Kirk Douglas: Academic Study Comes Out in Time for His Memorial
Just this past month, an academic article on Kirk Douglas was published online. Called, Star Power, the article seeks to shed light on a subject so far unexplored in the research: the influence of Hollywood, in this case, of this particular actor, on the Israel-Arab conflict.
British communications professor, Dr Tony Shaw, and Israeli historian Giora Goodman, wrote the article and a soon-to-be-published book:
Much more than a colourful film history, the book sees the world’s entertainment capital as a key player in international affairs and as a vital but hitherto neglected component of the history of Zionism.
The Pro-Israeli Activities
We are all aware of the daily interpretive, opinion-oriented and sometimes factual reporting in the mass media, and communications faculties around the world have long been studying the impact on popular opinions, voting patterns, etc. What has been neglected is an academic study into how Hollywood personalities and other celebrities [who seem to think that their celeb status gives them special expertise to] voice opinions and try to shape public views regarding important issues. Shaw and Goodman write:
The absence of sustained research into Hollywood’s part in the Arab-Israeli conflict is especially noteworthy given the undisputed power of American film and television, the United States’ substantial interests in the Middle East, and the historically strong Jewish presence in the U.S. entertainment industry.
In the beginning, Jews in the film industry underplayed their Jewishness in order not to face charges of dual loyalty. Douglas did not attach any significance to his being Jewish and was not part of the “pro-Zionist vanguard” in 1948. But shortly after that, he did start to take an interest in the Jewish state and, like others in Hollywood, he:
. . .saw Israel as a cross between a post-Holocaust sanctuary and a workers’ paradise. Many of them . . . belonged to a generation of Jewish liberals in Hollywood who were as passionate about Israel and its progressive promise as they were about liberal causes in the United States, and who wanted to use their power to nurture Israel’s image and development.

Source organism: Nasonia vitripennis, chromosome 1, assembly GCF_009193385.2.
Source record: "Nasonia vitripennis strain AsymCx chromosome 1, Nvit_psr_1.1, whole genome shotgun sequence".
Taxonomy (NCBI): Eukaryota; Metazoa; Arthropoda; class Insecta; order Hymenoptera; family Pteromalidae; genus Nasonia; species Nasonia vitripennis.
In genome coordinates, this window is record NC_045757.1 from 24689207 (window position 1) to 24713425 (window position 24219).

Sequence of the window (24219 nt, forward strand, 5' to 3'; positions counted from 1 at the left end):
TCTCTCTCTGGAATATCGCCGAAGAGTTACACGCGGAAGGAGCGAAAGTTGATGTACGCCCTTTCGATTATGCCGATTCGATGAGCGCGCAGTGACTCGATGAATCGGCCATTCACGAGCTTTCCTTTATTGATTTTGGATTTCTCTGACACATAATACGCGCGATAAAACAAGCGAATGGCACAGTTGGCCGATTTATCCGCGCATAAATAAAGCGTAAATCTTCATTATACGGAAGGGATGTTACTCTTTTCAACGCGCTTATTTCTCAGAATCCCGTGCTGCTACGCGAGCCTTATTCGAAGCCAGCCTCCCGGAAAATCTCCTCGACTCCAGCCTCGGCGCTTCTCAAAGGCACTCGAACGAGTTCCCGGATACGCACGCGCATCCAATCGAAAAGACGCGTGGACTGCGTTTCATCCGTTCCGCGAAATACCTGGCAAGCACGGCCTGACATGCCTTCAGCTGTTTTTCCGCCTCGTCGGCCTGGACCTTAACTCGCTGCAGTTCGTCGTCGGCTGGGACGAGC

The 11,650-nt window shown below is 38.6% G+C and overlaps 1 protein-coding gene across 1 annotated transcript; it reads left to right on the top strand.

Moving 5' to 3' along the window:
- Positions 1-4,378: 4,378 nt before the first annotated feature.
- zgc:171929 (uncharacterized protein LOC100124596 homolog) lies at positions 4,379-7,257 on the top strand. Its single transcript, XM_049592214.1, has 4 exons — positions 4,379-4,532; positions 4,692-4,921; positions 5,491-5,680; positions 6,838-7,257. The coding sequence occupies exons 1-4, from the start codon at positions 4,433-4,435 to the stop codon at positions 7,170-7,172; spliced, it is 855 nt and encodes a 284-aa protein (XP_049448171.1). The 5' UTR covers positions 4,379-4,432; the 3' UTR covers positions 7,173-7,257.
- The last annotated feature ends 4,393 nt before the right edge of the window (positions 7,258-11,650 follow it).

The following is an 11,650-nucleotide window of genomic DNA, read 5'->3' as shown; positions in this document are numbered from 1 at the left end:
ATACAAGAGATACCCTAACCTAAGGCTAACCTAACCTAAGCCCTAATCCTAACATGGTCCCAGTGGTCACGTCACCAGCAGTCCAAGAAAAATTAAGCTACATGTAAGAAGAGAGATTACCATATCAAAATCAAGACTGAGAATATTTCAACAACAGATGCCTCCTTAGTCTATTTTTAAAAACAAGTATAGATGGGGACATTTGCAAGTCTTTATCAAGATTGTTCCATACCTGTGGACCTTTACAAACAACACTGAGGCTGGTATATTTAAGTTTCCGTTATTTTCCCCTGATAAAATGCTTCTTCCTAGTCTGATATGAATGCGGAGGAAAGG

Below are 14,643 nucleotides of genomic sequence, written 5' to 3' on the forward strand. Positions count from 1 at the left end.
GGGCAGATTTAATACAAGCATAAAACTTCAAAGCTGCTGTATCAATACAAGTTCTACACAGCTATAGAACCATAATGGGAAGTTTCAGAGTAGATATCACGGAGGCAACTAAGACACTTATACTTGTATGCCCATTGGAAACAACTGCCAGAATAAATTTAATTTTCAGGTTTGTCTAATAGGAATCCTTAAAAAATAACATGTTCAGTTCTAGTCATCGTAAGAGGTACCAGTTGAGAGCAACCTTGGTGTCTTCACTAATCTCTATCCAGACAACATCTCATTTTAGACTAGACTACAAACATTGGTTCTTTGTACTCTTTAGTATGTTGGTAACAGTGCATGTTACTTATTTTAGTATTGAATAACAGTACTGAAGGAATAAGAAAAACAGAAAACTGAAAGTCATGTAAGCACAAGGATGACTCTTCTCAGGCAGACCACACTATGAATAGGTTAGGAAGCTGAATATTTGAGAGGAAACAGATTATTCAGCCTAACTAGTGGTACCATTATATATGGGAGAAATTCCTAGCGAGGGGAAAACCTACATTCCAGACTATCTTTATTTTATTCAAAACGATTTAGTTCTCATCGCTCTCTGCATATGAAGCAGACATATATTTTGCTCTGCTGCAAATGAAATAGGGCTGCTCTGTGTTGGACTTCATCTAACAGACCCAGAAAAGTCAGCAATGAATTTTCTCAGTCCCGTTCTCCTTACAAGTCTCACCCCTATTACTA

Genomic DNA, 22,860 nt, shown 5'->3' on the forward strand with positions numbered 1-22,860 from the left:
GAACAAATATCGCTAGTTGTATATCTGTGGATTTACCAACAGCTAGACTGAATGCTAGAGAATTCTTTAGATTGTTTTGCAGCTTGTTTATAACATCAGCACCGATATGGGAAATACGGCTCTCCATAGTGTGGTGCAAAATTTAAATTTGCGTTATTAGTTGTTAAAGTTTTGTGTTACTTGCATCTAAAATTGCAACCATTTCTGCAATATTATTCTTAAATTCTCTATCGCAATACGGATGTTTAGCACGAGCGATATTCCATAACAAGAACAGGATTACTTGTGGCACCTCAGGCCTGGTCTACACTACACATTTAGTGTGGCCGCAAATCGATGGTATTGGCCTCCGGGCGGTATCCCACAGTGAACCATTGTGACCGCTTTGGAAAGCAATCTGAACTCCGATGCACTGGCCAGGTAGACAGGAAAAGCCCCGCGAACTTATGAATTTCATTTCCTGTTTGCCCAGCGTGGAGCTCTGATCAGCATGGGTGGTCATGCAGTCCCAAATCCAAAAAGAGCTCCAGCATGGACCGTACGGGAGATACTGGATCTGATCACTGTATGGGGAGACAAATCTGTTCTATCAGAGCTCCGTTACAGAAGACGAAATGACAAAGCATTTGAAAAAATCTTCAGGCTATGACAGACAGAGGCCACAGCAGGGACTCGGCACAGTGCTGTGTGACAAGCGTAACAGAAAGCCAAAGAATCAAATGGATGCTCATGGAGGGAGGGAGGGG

Douglas starred in the “The Juggler“, which was filmed in Israel; while here he was feted by senior government officials, something that was to characterize Israel’s reception of Jewish and non-Jewish celebrities throughout our history. He said of his experience in Israel that this was:
. . .the most inspiring and uplifting event of his career.
Over the next decades, Kirk Douglas
. . . was consistently among the most active pro-Zionists in the American entertainment community. What Douglas often described as his ‘love’ for the Jewish state can partly be explained by his frequent visits to Israel (one of which was linked to his role as an American goodwill ambassador) and by the close ties that he established with Israeli officials and politicians, including prime ministers.
As Israel moved right on the political map, she lost the support of many younger Hollywood celebrities. This was not true for everyone.
As he reached eighty years of age in the 1990s, Douglas’s acting career waned, yet his support for Israel if anything hardened. By this point, Douglas had become a ‘legend’ outside and within Hollywood. There, his veteran status as one of Israel’s special friends kept him at the apex of Hollywood’s pro-Israel community, its spokesman and interlocutor with many of the great and the good in entertainment and politics.
In addition to discussing the four major “Israeli” films in which he starred, the article describes Douglas’ pro-Israel activities:
From the early 1950s to the 1980s, he starred in a series of films promoting the principal Zionist themes that Israel was a sanctuary for Holocaust survivors and that its establishment and fight for survival in the face of Arab aggression was a just and moral cause. Douglas’s remarkable range of pro-Israeli activities off screen – philanthropy, public relations, petitioning, diplomacy, and event co-ordination – was just as, if not more, significant, drawing on the power of Hollywood celebrity to solicit funds for Israeli institutions and to garner support for Israeli policies. The star was aided in his endeavours by Israelis of many stripes: filmmakers, public diplomacy officials, military officers, politicians and even prime ministers. Douglas was not a mere spokesman for Israel but used his communications experience to help craft pro-Israeli messages.